More recently, in 2020, Matthew Cherry’s short animation Hair Love about a little black girl and her hair, won the best short animation Oscar and received much attention. In 2018, hair styles in Black Panther was discussed by many. Articles appeared focusing solely on the hair styles in the film, discussing how the film was a showcase for natural hair and how hair was used to create the world of Wakanda. One of the most iconic scenes in the film is when Danai Gurira’s character Okeye throws her wig at her opponent, not only violently rejecting what was imposed on her to “blend in” but also using it as a weapon, as it momentarily blinds her opponent. Perhaps one of the best examples illustrating how otherwise very different works (speaking different languages to different audiences) are in fact connected can be found in the 2020, Netflix series Self Made. The series tells the story of one of the first female American philanthropists, Madam C.J. Walker, who made a fortune by creating hair products for black hair. Madame C.J Walker was also the subject of a portrait by Sonya Clark in 2008, made out of 3840 fine toothed pocket-combs.
Recently, a comedy horror film Bad Hair directed by Justine Simien
premiered at Sundance film festival in January 2020. The film is set in the 80s and tells a story of a woman and her weave that is (literally) evil. Bad Hair is the most recent addition to films that look at race and beauty standards imposed by the West. It is also the newest addition to the long list of films that use hair as an element of horror such as Exte (Sion Sono, 2007), The Ring (Hideo Nakata, 1991) and The Wig (2005, Won Shin-yun).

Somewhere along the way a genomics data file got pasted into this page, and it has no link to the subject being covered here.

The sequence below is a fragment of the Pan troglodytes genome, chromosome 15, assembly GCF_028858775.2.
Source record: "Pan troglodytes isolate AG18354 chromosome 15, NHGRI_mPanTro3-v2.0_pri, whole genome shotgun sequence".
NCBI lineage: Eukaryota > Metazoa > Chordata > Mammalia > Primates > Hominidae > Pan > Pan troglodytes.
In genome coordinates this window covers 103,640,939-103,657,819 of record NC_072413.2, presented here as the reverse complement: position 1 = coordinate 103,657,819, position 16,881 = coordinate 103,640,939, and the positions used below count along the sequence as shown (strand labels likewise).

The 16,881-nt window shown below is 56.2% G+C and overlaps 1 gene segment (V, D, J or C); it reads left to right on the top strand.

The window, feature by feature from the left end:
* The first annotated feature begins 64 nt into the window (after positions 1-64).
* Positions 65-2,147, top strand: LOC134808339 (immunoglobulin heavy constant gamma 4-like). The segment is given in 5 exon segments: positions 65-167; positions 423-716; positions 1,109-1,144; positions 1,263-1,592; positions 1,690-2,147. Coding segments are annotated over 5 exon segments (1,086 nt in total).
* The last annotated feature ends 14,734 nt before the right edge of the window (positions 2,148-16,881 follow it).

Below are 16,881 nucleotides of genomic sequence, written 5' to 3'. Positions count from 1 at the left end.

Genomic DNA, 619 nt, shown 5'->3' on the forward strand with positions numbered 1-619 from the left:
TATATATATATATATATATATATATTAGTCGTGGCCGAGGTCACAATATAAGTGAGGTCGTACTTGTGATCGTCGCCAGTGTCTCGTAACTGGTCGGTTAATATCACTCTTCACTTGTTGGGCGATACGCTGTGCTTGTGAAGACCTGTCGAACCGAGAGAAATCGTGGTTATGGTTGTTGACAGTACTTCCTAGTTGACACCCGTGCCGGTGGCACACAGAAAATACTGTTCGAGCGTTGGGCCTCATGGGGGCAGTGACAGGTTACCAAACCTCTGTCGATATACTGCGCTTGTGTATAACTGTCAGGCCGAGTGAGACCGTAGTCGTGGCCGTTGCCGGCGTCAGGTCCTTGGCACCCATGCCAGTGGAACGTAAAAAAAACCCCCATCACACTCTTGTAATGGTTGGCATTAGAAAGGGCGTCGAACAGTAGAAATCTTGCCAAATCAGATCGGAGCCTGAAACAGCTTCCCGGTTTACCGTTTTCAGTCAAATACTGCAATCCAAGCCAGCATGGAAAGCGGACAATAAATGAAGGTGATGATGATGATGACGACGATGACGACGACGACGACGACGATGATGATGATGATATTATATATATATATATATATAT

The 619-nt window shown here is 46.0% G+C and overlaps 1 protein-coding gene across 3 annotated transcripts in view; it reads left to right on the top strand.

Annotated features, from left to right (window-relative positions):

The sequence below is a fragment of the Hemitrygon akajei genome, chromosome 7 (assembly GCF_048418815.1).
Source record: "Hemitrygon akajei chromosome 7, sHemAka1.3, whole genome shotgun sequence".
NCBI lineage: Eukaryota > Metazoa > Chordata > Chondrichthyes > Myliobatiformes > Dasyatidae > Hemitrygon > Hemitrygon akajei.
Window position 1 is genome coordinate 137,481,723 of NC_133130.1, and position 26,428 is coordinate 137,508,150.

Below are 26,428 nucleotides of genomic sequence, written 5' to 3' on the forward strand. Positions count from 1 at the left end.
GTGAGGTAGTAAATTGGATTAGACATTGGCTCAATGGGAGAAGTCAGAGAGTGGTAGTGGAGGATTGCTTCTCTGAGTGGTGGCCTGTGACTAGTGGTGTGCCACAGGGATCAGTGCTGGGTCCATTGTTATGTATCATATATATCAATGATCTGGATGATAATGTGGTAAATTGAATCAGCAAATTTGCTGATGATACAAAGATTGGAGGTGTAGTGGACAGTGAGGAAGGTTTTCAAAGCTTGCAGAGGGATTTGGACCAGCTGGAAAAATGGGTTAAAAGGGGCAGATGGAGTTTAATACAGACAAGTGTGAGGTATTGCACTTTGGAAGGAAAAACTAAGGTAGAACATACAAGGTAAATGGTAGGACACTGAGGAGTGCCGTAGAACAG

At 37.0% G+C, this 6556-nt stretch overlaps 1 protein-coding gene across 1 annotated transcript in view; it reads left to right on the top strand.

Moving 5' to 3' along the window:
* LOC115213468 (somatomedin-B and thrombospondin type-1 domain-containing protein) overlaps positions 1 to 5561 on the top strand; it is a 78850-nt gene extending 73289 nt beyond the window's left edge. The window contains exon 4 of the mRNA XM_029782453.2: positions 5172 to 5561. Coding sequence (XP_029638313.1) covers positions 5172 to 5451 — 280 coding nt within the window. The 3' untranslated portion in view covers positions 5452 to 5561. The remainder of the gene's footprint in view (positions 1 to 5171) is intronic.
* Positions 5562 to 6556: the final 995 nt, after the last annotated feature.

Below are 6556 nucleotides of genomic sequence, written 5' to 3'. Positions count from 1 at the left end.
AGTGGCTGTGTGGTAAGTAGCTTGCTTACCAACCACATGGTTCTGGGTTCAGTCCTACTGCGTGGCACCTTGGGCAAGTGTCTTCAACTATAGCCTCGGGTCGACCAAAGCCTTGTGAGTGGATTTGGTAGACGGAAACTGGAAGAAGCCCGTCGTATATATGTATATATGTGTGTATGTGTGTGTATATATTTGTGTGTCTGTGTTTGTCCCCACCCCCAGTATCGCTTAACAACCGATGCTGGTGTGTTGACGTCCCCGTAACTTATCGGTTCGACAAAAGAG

Hair as Discriminant
There are many different practices, historic and contemporary, where hair is directly used to classify, and even punish, people. Some of these are unwritten rules and expectations, and some are policies and regulations. Many of these are related to race. Whether we notice or not, hair plays a substantial role in determining one’s place in a given society. Most of the works mentioned above are, I believe, responding to how whiteness orients perceptions and expectations, how it’s gaze is central and how it positions itself as the norm.
Hair is as relevant as skin color when it comes to racial discrimination. A 2014 New York Times article, for instance, makes a case for military regulation in the United States to be reconsidered as it did not take black service women into account when describing acceptable hair styles for military personal. US military revised its regulations on cornrows and dreadlocks in 2017, which was previously banned.
Similarly, in Apartheid South Africa, “pencil test” was used to determine whether one’s hair had “afro texture” to it, aiming to separate whites from the rest. It is clear that skin color was not always considered a good enough indication of whiteness. The tendency to discriminate based on hair did not end with Apartheid in South Africa. In 2016, Pretoria High School became the focus of attention, not just in South Africa but elsewhere too, as a teacher told a black student that her “afro was distracting other students”.
It seems black hair is often found “distracting” in various settings, not just in schools. One of the most prominent cases regarding policing black hair took place in 1999 when Venus Williams was facing Linda Davenport in Quarter Finals of the Australian Open. As beads from her hair flew to the court during the match, umpire penalised Williams for causing distraction. It is harder to imagine a situation where hair clip breaking free from a white player’s hair causing such penalty. Davenport later commented on the issue saying that it was not a total distraction “but it is a little annoying. It’s a little dangerous for her. I mean, she could maybe step on them”, making it about Williams’s safety, i.e. policing her hair for her own good.